The November elections swept Fagan and other Democrats into power, giving the party supermajorities in both houses of the state Legislature. Two days later, Kotek, a Portland Democrat who was also behind the earlier failed rent control effort, called the leader of the Oregon Rental Housing Assn., the state’s largest landlord organization, and told him it was time to negotiate.

The resulting legislation would cap rents statewide at 7% annually plus inflation and block landlords from evicting tenants without a reason. It passed in February with the landlord group opting not to oppose the bill, which included some exceptions for newly constructed buildings and small property owners.

“The tide had changed,” said Jim Straub, the association’s legislative director. “We knew we weren’t going to be able to stop it.”

Outside a small apartment complex in southwest Portland, Pamela Phan, the organizing director of Community Alliance of Tenants, pointed at ripped screens and cardboard on windows and doors and said residents there had told her about infestations of rats, mice and cockroaches.

Tenants “complain and complain, but nothing gets done,” Phan said. “And the rents keep going up and up.”

Residents, many of whom are Somali, Latino or other immigrants from low-income families, prize the location for its proximity to a mosque and elementary school, she said. Some have seen rent hikes as high as 25 % in recent years and a two-bedroom apartment that used to cost $750 a month about a decade ago now runs $1,300. Those in neighboring apartment complexes, she said, face the same challenges, underscoring the need for renter protections.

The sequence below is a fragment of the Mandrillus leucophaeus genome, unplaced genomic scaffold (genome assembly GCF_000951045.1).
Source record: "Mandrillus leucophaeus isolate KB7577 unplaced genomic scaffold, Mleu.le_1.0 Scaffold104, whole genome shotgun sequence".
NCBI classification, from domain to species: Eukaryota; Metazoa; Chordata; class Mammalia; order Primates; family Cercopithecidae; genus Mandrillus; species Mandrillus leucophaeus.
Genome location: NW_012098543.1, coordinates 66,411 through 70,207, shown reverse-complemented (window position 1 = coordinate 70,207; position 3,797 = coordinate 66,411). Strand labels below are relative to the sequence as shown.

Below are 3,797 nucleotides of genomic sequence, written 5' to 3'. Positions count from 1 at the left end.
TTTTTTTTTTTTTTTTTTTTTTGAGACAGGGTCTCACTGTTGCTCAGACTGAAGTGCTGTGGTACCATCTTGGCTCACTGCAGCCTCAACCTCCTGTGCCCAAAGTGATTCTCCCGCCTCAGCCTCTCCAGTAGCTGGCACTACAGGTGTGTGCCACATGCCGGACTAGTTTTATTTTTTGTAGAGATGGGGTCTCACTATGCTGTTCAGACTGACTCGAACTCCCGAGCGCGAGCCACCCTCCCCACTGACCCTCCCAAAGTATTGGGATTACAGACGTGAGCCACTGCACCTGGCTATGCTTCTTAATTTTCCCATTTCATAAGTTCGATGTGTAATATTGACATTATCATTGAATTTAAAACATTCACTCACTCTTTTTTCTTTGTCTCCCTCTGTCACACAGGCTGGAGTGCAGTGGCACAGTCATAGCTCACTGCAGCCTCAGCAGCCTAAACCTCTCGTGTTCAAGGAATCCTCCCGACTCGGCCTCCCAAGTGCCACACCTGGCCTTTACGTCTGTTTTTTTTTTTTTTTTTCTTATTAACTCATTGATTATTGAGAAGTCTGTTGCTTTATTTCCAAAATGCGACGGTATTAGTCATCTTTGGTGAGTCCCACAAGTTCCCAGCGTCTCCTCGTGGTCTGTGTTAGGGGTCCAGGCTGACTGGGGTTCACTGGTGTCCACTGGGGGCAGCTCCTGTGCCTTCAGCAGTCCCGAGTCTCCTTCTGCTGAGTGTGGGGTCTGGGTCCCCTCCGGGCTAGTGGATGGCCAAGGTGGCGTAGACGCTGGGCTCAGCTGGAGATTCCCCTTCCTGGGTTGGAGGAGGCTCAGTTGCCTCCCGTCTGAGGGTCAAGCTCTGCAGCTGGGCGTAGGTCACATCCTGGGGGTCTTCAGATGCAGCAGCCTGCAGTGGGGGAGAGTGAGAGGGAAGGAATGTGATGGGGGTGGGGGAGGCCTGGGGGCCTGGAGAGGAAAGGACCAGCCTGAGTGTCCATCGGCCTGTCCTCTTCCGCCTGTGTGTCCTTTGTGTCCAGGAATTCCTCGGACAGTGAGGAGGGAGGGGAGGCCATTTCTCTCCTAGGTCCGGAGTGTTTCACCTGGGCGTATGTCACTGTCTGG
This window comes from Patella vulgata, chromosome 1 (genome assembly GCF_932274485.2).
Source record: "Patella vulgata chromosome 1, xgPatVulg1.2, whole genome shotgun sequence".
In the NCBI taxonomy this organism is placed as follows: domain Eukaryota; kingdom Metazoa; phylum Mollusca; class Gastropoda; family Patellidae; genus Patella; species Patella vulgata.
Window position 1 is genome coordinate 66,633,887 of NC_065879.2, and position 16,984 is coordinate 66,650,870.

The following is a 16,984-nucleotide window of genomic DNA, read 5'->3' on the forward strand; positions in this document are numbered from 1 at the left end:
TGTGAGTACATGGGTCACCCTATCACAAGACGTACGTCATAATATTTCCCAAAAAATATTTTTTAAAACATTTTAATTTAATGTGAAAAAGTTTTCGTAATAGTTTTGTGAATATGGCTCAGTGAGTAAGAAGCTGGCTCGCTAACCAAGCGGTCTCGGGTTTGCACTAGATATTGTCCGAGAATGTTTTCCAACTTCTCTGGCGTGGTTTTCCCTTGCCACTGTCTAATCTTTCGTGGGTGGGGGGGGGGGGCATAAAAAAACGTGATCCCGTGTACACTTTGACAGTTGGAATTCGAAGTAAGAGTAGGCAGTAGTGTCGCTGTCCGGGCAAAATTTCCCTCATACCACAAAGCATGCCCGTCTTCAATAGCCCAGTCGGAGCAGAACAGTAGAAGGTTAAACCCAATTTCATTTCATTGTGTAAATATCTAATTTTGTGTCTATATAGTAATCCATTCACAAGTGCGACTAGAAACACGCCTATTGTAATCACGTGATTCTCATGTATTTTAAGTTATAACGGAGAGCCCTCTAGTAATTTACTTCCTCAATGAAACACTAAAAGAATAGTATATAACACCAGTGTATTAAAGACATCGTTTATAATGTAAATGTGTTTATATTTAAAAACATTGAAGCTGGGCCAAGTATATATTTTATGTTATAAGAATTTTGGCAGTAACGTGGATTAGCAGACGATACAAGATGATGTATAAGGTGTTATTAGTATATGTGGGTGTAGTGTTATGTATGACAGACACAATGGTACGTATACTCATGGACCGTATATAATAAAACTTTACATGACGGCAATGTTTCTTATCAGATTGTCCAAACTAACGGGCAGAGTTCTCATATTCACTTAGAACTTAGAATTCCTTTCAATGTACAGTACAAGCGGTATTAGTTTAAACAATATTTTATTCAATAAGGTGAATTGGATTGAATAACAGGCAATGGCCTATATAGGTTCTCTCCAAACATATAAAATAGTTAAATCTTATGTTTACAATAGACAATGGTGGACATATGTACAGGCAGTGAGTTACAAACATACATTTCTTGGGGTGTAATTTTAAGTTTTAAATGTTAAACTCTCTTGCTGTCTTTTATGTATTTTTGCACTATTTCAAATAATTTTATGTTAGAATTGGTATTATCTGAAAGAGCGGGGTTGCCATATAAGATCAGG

But Phan said capping rents alone won’t solve the state’s housing problems. Her organization, along with others representing tenants and communities of color, backed the legislation allowing up to four houses within neighborhoods zoned for single-family homes across much of the state. While her group wants to ensure that the policy rolls out with protections against displacing existing residents, she said single-family neighborhoods must open up to growth, citing the history of how those communities developed. Racist deed covenants often barred people from selling homes to nonwhites, government-sponsored lending practices provided low-cost mortgages only to whites and similar policies through the middle of the 20th century kept many nonwhites out of single-family neighborhoods.

“We know that single-family zoning is exclusive,” Phan said. “Folks who have gained generational wealth from single-family homes in this country are by and large white people. That was by design.”

Kotek’s legislation allows fourplexes in single-family home neighborhoods in the Portland metro area and other larger cities in the state. Smaller cities will have to allow duplexes, and rural communities face no changes. Advancing it took maneuvering, especially after GOP senators left the state to avoid voting on environmental legislation less than two weeks before the June 30 deadline to pass bills.

Kotek secured some Republican support for the housing measure, which helped insulate it from the partisan rancor. And, she said, the power of her position pushed senators to take up the bill a second time on their final day in session after it failed by a single vote on the first try.

She also had the backing of Brown, a Democrat who in January urged lawmakers to act in her State of the State speech. The governor said she was able to dedicate more funding in the state budget to help build low-income housing and plan for development in smaller cities to help lessen concerns among lawmakers that there wasn’t enough money to implement the ideas.